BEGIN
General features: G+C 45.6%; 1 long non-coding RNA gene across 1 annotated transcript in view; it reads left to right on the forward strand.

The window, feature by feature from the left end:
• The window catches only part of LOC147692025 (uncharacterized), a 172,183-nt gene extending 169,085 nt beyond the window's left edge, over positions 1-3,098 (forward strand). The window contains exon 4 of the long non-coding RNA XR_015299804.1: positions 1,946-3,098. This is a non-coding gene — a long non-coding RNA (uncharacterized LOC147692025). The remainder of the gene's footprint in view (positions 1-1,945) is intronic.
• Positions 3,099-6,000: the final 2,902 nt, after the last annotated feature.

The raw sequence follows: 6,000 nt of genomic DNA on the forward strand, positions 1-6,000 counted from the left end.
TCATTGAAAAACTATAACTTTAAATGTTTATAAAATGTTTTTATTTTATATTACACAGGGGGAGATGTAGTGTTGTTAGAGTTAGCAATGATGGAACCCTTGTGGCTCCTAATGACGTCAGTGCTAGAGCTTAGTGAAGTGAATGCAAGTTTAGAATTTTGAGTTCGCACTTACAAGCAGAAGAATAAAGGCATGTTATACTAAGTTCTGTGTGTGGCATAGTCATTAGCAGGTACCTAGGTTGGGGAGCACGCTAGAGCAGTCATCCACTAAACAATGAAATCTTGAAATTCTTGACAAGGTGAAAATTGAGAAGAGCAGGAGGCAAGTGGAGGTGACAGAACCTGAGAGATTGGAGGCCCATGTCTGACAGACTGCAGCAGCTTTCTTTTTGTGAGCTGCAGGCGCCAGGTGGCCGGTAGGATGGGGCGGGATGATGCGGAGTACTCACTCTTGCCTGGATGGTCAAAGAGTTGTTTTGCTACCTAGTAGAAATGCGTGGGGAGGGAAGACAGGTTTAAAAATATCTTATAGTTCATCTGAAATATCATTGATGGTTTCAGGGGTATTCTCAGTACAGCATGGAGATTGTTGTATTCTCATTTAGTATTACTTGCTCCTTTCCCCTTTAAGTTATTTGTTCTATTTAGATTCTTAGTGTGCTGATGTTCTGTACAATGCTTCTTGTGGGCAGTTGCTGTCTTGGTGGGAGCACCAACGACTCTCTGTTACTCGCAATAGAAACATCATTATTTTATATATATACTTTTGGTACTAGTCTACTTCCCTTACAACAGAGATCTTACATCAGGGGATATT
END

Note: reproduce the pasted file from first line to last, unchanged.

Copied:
General features: G+C 45.6%; 1 long non-coding RNA gene across 1 annotated transcript in view; it reads left to right on the forward strand.

The window, feature by feature from the left end:
• The window catches only part of LOC147692025 (uncharacterized), a 172,183-nt gene extending 169,085 nt beyond the window's left edge, over positions 1-3,098 (forward strand). The window contains exon 4 of the long non-coding RNA XR_015299804.1: positions 1,946-3,098. This is a non-coding gene — a long non-coding RNA (uncharacterized LOC147692025). The remainder of the gene's footprint in view (positions 1-1,945) is intronic.
• Positions 3,099-6,000: the final 2,902 nt, after the last annotated feature.

The raw sequence follows: 6,000 nt of genomic DNA on the forward strand, positions 1-6,000 counted from the left end.
TCATTGAAAAACTATAACTTTAAATGTTTATAAAATGTTTTTATTTTATATTACACAGGGGGAGATGTAGTGTTGTTAGAGTTAGCAATGATGGAACCCTTGTGGCTCCTAATGACGTCAGTGCTAGAGCTTAGTGAAGTGAATGCAAGTTTAGAATTTTGAGTTCGCACTTACAAGCAGAAGAATAAAGGCATGTTATACTAAGTTCTGTGTGTGGCATAGTCATTAGCAGGTACCTAGGTTGGGGAGCACGCTAGAGCAGTCATCCACTAAACAATGAAATCTTGAAATTCTTGACAAGGTGAAAATTGAGAAGAGCAGGAGGCAAGTGGAGGTGACAGAACCTGAGAGATTGGAGGCCCATGTCTGACAGACTGCAGCAGCTTTCTTTTTGTGAGCTGCAGGCGCCAGGTGGCCGGTAGGATGGGGCGGGATGATGCGGAGTACTCACTCTTGCCTGGATGGTCAAAGAGTTGTTTTGCTACCTAGTAGAAATGCGTGGGGAGGGAAGACAGGTTTAAAAATATCTTATAGTTCATCTGAAATATCATTGATGGTTTCAGGGGTATTCTCAGTACAGCATGGAGATTGTTGTATTCTCATTTAGTATTACTTGCTCCTTTCCCCTTTAAGTTATTTGTTCTATTTAGATTCTTAGTGTGCTGATGTTCTGTACAATGCTTCTTGTGGGCAGTTGCTGTCTTGGTGGGAGCACCAACGACTCTCTGTTACTCGCAATAGAAACATCATTATTTTATATATATACTTTTGGTACTAGTCTACTTCCCTTACAACAGAGATCTTACATCAGGGGATATT